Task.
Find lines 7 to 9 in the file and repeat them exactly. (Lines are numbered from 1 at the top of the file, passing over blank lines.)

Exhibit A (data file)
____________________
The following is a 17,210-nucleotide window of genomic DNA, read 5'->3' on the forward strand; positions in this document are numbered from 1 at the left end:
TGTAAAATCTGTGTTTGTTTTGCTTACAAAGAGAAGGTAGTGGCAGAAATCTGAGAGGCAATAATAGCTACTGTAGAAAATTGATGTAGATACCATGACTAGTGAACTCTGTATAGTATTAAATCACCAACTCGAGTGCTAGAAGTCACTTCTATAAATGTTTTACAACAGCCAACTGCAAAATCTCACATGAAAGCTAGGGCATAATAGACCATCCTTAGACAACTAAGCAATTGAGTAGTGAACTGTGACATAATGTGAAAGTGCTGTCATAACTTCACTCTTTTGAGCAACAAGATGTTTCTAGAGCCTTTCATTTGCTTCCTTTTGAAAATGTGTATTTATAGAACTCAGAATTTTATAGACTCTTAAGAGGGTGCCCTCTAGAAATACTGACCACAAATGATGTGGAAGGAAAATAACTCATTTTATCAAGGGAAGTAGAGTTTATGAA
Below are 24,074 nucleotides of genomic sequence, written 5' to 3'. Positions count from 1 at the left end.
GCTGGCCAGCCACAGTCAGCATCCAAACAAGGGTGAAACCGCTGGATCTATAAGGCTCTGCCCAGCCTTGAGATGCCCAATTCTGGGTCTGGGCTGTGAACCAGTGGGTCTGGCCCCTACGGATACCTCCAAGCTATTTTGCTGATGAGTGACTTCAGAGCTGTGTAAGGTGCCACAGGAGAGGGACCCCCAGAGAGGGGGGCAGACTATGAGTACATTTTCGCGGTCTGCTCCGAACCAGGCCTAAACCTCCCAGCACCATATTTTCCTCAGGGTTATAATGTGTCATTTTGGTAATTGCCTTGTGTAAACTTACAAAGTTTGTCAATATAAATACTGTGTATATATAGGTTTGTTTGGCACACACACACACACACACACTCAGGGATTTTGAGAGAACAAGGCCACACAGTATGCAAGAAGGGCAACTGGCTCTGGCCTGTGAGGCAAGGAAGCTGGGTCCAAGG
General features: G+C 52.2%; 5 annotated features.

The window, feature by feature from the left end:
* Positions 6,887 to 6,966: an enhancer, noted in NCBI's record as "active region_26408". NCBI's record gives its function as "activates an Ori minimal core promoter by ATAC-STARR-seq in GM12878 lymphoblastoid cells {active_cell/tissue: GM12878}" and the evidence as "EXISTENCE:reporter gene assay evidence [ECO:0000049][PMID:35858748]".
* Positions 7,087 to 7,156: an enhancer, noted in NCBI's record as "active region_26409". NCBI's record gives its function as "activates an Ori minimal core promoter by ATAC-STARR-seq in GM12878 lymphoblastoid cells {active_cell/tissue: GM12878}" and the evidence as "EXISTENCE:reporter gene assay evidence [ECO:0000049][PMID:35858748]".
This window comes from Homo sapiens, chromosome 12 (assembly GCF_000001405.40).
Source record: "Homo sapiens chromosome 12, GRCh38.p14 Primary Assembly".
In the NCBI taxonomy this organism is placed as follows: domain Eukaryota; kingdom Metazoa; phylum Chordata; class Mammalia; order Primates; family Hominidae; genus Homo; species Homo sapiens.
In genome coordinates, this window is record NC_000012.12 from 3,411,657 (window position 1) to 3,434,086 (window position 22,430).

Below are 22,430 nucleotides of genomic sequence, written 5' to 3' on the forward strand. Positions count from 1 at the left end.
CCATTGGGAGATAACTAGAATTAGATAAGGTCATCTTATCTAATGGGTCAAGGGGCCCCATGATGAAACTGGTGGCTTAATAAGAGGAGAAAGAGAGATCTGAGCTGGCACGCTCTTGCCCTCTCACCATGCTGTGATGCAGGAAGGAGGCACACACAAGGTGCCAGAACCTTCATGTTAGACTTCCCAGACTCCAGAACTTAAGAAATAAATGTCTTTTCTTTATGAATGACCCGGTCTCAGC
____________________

* Positions 6,887 to 6,966: an enhancer, noted in NCBI's record as "active region_26408". NCBI's record gives its function as "activates an Ori minimal core promoter by ATAC-STARR-seq in GM12878 lymphoblastoid cells {active_cell/tissue: GM12878}" and the evidence as "EXISTENCE:reporter gene assay evidence [ECO:0000049][PMID:35858748]".
* Positions 7,087 to 7,156: an enhancer, noted in NCBI's record as "active region_26409". NCBI's record gives its function as "activates an Ori minimal core promoter by ATAC-STARR-seq in GM12878 lymphoblastoid cells {active_cell/tissue: GM12878}" and the evidence as "EXISTENCE:reporter gene assay evidence [ECO:0000049][PMID:35858748]".
This window comes from Homo sapiens, chromosome 12 (assembly GCF_000001405.40).